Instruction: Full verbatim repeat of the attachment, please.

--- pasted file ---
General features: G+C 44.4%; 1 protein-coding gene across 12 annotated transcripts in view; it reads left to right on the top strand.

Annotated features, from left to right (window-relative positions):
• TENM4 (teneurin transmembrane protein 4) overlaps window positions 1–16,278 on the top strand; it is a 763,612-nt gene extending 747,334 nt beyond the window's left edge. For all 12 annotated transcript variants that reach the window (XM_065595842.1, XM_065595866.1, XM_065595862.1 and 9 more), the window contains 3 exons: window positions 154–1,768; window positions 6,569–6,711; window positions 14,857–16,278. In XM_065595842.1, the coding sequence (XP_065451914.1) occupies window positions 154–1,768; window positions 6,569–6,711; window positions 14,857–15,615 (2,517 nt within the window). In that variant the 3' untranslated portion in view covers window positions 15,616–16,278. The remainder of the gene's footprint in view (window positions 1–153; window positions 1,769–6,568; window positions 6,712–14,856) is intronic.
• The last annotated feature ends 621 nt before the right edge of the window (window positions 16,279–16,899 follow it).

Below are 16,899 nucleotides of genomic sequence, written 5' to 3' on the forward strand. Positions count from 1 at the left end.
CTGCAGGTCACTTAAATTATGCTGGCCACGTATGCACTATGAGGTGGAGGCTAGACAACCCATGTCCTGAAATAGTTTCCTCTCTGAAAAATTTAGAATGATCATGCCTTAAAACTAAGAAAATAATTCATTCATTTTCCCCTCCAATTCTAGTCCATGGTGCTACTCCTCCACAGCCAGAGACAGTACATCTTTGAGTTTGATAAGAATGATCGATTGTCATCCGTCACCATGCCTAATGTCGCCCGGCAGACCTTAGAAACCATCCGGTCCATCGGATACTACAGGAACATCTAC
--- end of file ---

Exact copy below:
General features: G+C 44.4%; 1 protein-coding gene across 12 annotated transcripts in view; it reads left to right on the top strand.

Annotated features, from left to right (window-relative positions):
• TENM4 (teneurin transmembrane protein 4) overlaps window positions 1–16,278 on the top strand; it is a 763,612-nt gene extending 747,334 nt beyond the window's left edge. For all 12 annotated transcript variants that reach the window (XM_065595842.1, XM_065595866.1, XM_065595862.1 and 9 more), the window contains 3 exons: window positions 154–1,768; window positions 6,569–6,711; window positions 14,857–16,278. In XM_065595842.1, the coding sequence (XP_065451914.1) occupies window positions 154–1,768; window positions 6,569–6,711; window positions 14,857–15,615 (2,517 nt within the window). In that variant the 3' untranslated portion in view covers window positions 15,616–16,278. The remainder of the gene's footprint in view (window positions 1–153; window positions 1,769–6,568; window positions 6,712–14,856) is intronic.
• The last annotated feature ends 621 nt before the right edge of the window (window positions 16,279–16,899 follow it).

Below are 16,899 nucleotides of genomic sequence, written 5' to 3' on the forward strand. Positions count from 1 at the left end.
CTGCAGGTCACTTAAATTATGCTGGCCACGTATGCACTATGAGGTGGAGGCTAGACAACCCATGTCCTGAAATAGTTTCCTCTCTGAAAAATTTAGAATGATCATGCCTTAAAACTAAGAAAATAATTCATTCATTTTCCCCTCCAATTCTAGTCCATGGTGCTACTCCTCCACAGCCAGAGACAGTACATCTTTGAGTTTGATAAGAATGATCGATTGTCATCCGTCACCATGCCTAATGTCGCCCGGCAGACCTTAGAAACCATCCGGTCCATCGGATACTACAGGAACATCTAC